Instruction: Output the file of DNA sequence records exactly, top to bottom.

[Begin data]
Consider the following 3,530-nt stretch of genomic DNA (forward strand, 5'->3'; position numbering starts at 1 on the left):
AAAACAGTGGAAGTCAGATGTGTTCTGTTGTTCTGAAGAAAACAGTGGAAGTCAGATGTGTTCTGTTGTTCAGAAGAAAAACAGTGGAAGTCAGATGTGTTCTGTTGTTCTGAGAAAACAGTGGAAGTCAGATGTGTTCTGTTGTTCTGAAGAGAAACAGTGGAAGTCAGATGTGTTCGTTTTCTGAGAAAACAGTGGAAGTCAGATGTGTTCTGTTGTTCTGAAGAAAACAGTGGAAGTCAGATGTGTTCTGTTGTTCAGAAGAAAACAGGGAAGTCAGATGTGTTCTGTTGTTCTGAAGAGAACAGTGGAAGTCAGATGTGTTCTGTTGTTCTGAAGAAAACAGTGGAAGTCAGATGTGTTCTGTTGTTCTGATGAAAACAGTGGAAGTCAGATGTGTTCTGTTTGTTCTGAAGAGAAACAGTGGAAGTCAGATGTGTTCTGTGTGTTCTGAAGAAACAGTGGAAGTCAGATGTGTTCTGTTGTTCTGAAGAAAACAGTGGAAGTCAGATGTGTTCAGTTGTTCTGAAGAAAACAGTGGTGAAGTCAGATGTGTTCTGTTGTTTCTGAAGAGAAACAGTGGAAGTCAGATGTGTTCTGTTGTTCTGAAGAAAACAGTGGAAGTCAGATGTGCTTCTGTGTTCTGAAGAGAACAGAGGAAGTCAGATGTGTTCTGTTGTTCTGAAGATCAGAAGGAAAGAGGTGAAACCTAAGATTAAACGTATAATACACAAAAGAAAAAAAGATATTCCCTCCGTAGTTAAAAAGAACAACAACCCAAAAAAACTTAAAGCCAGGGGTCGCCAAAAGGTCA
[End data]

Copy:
Consider the following 3,530-nt stretch of genomic DNA (forward strand, 5'->3'; position numbering starts at 1 on the left):
AAAACAGTGGAAGTCAGATGTGTTCTGTTGTTCTGAAGAAAACAGTGGAAGTCAGATGTGTTCTGTTGTTCAGAAGAAAAACAGTGGAAGTCAGATGTGTTCTGTTGTTCTGAGAAAACAGTGGAAGTCAGATGTGTTCTGTTGTTCTGAAGAGAAACAGTGGAAGTCAGATGTGTTCGTTTTCTGAGAAAACAGTGGAAGTCAGATGTGTTCTGTTGTTCTGAAGAAAACAGTGGAAGTCAGATGTGTTCTGTTGTTCAGAAGAAAACAGGGAAGTCAGATGTGTTCTGTTGTTCTGAAGAGAACAGTGGAAGTCAGATGTGTTCTGTTGTTCTGAAGAAAACAGTGGAAGTCAGATGTGTTCTGTTGTTCTGATGAAAACAGTGGAAGTCAGATGTGTTCTGTTTGTTCTGAAGAGAAACAGTGGAAGTCAGATGTGTTCTGTGTGTTCTGAAGAAACAGTGGAAGTCAGATGTGTTCTGTTGTTCTGAAGAAAACAGTGGAAGTCAGATGTGTTCAGTTGTTCTGAAGAAAACAGTGGTGAAGTCAGATGTGTTCTGTTGTTTCTGAAGAGAAACAGTGGAAGTCAGATGTGTTCTGTTGTTCTGAAGAAAACAGTGGAAGTCAGATGTGCTTCTGTGTTCTGAAGAGAACAGAGGAAGTCAGATGTGTTCTGTTGTTCTGAAGATCAGAAGGAAAGAGGTGAAACCTAAGATTAAACGTATAATACACAAAAGAAAAAAAGATATTCCCTCCGTAGTTAAAAAGAACAACAACCCAAAAAAACTTAAAGCCAGGGGTCGCCAAAAGGTCA